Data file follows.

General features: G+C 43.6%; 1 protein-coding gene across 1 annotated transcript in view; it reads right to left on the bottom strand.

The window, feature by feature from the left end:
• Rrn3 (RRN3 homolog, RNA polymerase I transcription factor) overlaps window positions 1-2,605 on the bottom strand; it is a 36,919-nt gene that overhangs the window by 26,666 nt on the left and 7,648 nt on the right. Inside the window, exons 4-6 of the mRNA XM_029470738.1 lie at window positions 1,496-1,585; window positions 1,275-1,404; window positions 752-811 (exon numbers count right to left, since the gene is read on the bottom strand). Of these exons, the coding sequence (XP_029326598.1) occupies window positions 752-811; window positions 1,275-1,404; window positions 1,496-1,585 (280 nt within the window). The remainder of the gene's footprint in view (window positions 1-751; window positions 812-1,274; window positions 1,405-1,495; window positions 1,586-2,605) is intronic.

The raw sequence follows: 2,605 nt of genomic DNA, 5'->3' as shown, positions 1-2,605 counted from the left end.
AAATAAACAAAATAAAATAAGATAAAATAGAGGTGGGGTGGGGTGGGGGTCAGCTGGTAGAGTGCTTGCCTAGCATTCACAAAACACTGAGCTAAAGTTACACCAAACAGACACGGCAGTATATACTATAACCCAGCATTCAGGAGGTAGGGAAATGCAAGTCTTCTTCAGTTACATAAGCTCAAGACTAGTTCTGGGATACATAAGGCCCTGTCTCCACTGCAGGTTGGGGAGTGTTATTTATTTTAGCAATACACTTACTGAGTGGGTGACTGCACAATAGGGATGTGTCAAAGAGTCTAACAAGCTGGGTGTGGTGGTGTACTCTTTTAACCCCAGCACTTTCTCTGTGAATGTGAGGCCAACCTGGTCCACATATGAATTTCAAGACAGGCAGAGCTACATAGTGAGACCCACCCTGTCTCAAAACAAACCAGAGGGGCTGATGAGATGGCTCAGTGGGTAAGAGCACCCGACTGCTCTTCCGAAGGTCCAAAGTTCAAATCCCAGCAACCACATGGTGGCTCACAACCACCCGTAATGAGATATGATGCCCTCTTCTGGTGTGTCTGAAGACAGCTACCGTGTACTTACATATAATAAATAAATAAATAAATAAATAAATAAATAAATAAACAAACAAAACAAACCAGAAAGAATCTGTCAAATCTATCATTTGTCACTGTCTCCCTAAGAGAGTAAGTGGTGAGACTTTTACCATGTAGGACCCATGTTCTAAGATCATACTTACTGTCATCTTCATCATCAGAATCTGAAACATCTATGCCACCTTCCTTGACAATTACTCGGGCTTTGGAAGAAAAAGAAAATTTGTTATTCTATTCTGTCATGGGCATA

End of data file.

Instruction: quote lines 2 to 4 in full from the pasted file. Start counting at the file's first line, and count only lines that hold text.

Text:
The window, feature by feature from the left end:
• Rrn3 (RRN3 homolog, RNA polymerase I transcription factor) overlaps window positions 1-2,605 on the bottom strand; it is a 36,919-nt gene that overhangs the window by 26,666 nt on the left and 7,648 nt on the right. Inside the window, exons 4-6 of the mRNA XM_029470738.1 lie at window positions 1,496-1,585; window positions 1,275-1,404; window positions 752-811 (exon numbers count right to left, since the gene is read on the bottom strand). Of these exons, the coding sequence (XP_029326598.1) occupies window positions 752-811; window positions 1,275-1,404; window positions 1,496-1,585 (280 nt within the window). The remainder of the gene's footprint in view (window positions 1-751; window positions 812-1,274; window positions 1,405-1,495; window positions 1,586-2,605) is intronic.

The raw sequence follows: 2,605 nt of genomic DNA, 5'->3' as shown, positions 1-2,605 counted from the left end.